Jewish World Review Sept. 5, 2003 / 8 Elul, 5763

Greg Crosby

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Consumer Reports

Canda-ditzy | News Bulletin: Attention everyone! It is now official — the word pronounced "can-di-date" is gone, disappeared, vanished off the face of earth and no longer a part of spoken media. There is no such word anymore. If you doubt me, all you need to do is turn on your television, or radio, or talk to anyone under the age of thirty-five. The replacement word is "can-a-dit." As in: "there are many can-a-ditz running for public office this year ..." Or as in: "Howard Dean has officially announced his canda-ditzy." Now, I admit there are many people who run for public office these days who absolutely deserve to be classified as "can-a-ditz," still the enunciation grates on my nerves.

To be perfectly fair, I checked with three different dictionaries. In all three, both pronunciations are listed — the traditional "kan di date" pronunciation was listed first, "kan di dit" second in every entry. I do believe that means that "kan di date" is the preferred pronunciation. So there. Once again, I'm right and the rest of the stupid world is dead wrong.

Every time I hear the word pronounced the other way I cringe. No I don't — I wince. Well, sometimes I cringe and other times I wince, but it always drives me nuts. I don't know if I'll be able to stand it all the way through this latest election cycle. And by the way, I am completely nonpartisan in this regard — it doesn't matter to me whether a Democrat or Republican or independent (or whatever else you got) uses the second pronunciation — they all sound jerky saying it that way.

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Cana-dit is almost as annoying as "harris." You know what harris means, don't you? That's harris as in "stop HARRISing me" and sexual HARRIS-ment. Those readers who are over the age of twenty-five might remember when "harris" used to be pronounced, "her-ASS" (no jokes please). "HerASSment" sounds better to my over twenty-five year old ears, but let's go back to the dictionaries for the preferred pronunciation of the word spelled harass.

All three dictionaries list both pronunciations, but they differ in which is preferred. The stupid, moronic Random House Dictionary puts the "HARRIS" pronunciation first. The highly respected, far superior Webster's Dictionary, however, lists "herASS" first. A draw. Now let's go to The American Heritage Dictionary for the tiebreaker.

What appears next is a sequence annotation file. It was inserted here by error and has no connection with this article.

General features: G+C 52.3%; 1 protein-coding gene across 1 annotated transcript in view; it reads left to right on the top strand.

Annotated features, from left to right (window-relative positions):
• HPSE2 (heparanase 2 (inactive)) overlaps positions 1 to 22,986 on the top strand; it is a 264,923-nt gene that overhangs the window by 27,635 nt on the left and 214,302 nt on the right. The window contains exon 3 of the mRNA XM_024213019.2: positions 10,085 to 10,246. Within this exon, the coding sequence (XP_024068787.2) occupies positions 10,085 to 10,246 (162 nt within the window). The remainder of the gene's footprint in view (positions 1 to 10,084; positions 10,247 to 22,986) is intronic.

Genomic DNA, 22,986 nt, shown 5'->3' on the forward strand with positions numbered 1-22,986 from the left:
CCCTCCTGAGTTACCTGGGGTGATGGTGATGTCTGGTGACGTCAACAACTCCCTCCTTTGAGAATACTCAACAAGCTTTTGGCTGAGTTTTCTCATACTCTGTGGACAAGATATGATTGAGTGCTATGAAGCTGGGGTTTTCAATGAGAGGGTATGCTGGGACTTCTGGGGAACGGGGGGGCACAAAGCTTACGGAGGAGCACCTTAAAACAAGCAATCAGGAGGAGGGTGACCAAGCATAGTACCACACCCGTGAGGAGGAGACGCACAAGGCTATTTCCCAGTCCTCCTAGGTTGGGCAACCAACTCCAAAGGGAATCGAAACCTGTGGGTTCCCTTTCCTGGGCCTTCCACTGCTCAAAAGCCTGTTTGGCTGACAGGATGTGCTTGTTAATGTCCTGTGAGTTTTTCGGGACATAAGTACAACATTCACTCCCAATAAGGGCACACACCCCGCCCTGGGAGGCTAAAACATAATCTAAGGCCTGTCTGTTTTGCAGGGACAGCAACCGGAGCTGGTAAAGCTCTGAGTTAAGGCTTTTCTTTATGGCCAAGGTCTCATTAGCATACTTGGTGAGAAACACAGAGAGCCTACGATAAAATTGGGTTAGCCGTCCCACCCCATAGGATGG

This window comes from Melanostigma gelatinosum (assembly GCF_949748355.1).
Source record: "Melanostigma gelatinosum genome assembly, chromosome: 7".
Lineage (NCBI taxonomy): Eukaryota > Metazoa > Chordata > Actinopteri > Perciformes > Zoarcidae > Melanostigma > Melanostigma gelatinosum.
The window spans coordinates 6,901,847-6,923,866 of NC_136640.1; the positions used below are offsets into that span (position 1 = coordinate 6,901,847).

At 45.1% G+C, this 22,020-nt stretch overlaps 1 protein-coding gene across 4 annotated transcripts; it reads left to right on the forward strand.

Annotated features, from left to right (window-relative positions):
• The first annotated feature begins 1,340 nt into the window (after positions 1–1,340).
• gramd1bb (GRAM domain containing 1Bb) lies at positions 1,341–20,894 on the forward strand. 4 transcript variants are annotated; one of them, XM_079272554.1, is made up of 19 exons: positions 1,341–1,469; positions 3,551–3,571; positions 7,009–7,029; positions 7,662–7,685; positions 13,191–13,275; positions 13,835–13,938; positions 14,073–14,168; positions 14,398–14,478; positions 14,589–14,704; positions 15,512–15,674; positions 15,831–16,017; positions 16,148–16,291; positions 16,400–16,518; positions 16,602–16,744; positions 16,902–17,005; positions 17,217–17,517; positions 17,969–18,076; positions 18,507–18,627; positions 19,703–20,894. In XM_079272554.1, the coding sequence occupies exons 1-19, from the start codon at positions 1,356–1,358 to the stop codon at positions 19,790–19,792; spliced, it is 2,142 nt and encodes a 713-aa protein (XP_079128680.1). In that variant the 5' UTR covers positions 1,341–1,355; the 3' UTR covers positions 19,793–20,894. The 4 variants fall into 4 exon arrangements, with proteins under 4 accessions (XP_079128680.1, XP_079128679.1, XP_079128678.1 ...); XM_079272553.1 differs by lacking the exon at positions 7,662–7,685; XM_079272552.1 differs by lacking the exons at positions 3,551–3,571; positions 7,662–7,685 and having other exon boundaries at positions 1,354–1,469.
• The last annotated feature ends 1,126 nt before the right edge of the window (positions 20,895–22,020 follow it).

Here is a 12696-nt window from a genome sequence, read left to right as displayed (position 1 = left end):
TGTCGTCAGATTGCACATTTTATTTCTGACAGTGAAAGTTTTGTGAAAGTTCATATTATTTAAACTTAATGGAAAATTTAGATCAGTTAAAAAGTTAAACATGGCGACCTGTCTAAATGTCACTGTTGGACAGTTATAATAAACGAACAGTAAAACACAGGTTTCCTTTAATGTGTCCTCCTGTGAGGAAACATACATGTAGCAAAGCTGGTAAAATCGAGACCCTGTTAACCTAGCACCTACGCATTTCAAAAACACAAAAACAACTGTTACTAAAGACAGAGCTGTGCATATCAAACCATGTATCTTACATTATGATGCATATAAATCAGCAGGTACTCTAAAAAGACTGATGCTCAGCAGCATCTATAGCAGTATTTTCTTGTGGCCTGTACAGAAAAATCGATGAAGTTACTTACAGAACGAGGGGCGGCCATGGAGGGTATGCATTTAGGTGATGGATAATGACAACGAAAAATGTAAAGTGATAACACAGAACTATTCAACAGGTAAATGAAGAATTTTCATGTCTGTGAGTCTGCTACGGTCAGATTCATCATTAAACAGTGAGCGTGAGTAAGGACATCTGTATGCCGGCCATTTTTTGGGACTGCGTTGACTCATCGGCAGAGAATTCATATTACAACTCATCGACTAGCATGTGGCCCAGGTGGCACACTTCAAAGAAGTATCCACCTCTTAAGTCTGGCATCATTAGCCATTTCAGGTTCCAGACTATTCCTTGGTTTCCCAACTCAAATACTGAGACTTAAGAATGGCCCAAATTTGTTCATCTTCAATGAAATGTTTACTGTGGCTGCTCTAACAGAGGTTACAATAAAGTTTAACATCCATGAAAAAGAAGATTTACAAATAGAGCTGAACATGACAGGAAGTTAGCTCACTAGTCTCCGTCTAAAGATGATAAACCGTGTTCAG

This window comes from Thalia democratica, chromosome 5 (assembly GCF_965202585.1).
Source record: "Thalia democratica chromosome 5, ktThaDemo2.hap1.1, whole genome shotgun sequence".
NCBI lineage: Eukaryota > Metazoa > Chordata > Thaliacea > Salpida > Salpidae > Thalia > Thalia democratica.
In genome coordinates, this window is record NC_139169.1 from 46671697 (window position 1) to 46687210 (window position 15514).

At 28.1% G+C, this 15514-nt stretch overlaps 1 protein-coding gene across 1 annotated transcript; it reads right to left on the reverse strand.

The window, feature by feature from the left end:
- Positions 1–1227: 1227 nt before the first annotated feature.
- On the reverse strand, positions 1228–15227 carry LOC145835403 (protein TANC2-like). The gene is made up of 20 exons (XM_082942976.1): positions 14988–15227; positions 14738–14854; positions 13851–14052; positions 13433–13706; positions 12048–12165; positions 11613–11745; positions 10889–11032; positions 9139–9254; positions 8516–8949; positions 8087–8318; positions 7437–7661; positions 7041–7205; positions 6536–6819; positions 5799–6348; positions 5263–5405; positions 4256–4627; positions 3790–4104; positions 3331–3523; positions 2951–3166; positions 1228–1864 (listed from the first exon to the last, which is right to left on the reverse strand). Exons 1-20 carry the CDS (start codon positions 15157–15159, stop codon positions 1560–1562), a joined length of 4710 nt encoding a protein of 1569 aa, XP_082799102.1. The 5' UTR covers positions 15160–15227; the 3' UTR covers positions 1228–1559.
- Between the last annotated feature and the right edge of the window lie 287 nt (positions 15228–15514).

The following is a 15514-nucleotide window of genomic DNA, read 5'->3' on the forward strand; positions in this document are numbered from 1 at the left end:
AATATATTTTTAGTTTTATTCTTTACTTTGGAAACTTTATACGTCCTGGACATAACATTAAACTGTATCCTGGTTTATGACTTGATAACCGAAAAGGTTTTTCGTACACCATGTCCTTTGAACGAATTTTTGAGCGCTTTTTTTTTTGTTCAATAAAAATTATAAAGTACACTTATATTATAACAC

The big, ugly, dumb, stupid-headed American Heritage Dictionary lists "HARRIS" first — BUT, they have a qualifier — in a usage note they say, "Educated usage appears to be evenly divided on the pronunciation of harass. In a recent survey 50 percent of the Usage Panel preferred a pronunciation with stress on the first syllable, while 50 percent preferred stress on the second syllable. Curiously, the Panelists' comments appear to indicate that each side regards itself as an embattled minority." So it remains a tie. Once again I'm right, but in this case, only HALF of the stupid world is dead wrong.

While some words such as candidate and harass arguably posses secondary pronunciations, there are words which have suddenly taken on new pronunciations with many people which are just plain wrong. The word "picture" is a case in point. When picture is pronounced as "pitcher" it is always wrong, no matter how many ignorant announcers, news broadcasters and other well-paid people who read on television, mispronounce it. The same is true for recognize, which more and more is being pronounced "wreck-a-nize." There are lots more. I'm sure you can come up with a few of your own.

Linguistic experts say spoken language is a living, breathing thing — constantly changing, evolving with each new generation. If enough people begin talking a certain way, they say, then that way automatically becomes the new accepted standard. Well, I say enough is enough. I don't want to hear the English language "evolve" any further than it already has. Actually evolve is not the proper word — dissolve is more like it. But I'm in the minority on this issue, I know. I wreck-a-nize that I'm not seeing the big pitcher of this thing. Well, that's okay too.

As far as I'm concerned, I'm still right and the rest of the stupid world is dead wrong....again!

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JWR contributor Greg Crosby, former creative head for Walt Disney publications, has written thousands of comics, hundreds of children's books, dozens of essays, and a letter to his congressman. A freelance writer in Southern California, you may contact him by clicking here.

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© 2001 Greg Crosby